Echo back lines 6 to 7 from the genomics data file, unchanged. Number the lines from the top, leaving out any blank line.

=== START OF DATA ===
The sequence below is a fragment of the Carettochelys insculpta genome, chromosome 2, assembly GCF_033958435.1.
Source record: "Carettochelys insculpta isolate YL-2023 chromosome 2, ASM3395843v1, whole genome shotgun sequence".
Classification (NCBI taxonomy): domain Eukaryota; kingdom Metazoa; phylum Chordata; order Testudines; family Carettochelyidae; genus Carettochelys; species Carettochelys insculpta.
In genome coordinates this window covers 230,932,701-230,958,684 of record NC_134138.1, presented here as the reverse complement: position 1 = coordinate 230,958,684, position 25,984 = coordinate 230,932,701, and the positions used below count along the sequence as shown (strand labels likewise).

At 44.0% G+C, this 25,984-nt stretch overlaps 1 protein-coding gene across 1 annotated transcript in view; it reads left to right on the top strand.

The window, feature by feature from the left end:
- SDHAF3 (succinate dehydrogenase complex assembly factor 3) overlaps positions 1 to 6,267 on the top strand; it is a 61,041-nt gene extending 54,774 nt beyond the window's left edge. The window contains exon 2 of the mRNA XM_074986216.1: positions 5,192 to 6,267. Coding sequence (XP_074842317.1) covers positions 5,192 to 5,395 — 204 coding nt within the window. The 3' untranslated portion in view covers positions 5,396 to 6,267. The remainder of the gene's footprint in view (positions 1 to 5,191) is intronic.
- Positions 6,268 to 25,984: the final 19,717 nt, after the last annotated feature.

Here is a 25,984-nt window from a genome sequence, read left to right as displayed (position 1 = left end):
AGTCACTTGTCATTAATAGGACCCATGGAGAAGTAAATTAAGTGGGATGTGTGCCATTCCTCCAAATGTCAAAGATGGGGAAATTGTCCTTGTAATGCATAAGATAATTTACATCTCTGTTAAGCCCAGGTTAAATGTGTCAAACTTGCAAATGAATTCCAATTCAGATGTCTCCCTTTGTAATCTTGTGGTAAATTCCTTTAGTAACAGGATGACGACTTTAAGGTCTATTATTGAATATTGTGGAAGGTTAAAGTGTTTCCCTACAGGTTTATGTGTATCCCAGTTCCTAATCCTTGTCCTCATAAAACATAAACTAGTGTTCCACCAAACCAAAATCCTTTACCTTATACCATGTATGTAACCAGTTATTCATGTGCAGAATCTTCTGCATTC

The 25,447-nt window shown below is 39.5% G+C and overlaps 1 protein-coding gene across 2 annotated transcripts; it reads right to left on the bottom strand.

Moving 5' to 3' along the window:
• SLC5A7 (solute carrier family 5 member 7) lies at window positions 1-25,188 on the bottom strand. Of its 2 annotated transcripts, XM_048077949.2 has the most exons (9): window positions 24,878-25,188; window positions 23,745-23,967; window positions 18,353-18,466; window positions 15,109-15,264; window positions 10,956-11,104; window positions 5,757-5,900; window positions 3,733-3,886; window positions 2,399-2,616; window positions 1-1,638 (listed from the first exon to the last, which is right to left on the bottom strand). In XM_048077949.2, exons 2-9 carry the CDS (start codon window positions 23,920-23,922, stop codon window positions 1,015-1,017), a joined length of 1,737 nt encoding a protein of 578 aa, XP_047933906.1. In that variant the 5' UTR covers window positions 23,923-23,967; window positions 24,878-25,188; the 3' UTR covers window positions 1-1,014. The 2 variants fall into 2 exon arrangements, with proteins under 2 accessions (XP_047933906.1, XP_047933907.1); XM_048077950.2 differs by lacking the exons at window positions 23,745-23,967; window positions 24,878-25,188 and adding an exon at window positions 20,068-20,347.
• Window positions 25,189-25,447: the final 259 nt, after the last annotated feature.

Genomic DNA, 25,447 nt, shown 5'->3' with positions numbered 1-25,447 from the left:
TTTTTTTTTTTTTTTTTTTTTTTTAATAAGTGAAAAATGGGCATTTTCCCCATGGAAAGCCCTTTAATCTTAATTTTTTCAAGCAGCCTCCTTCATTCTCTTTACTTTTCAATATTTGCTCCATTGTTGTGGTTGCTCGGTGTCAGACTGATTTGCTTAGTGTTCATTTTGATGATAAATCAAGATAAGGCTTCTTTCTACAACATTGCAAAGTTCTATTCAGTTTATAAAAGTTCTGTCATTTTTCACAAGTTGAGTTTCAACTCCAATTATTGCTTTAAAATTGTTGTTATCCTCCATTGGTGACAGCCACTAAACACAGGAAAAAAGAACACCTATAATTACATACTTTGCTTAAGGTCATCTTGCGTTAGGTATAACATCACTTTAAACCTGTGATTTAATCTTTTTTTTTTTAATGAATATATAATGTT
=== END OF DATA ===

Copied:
The window, feature by feature from the left end:
- SDHAF3 (succinate dehydrogenase complex assembly factor 3) overlaps positions 1 to 6,267 on the top strand; it is a 61,041-nt gene extending 54,774 nt beyond the window's left edge. The window contains exon 2 of the mRNA XM_074986216.1: positions 5,192 to 6,267. Coding sequence (XP_074842317.1) covers positions 5,192 to 5,395 — 204 coding nt within the window. The 3' untranslated portion in view covers positions 5,396 to 6,267. The remainder of the gene's footprint in view (positions 1 to 5,191) is intronic.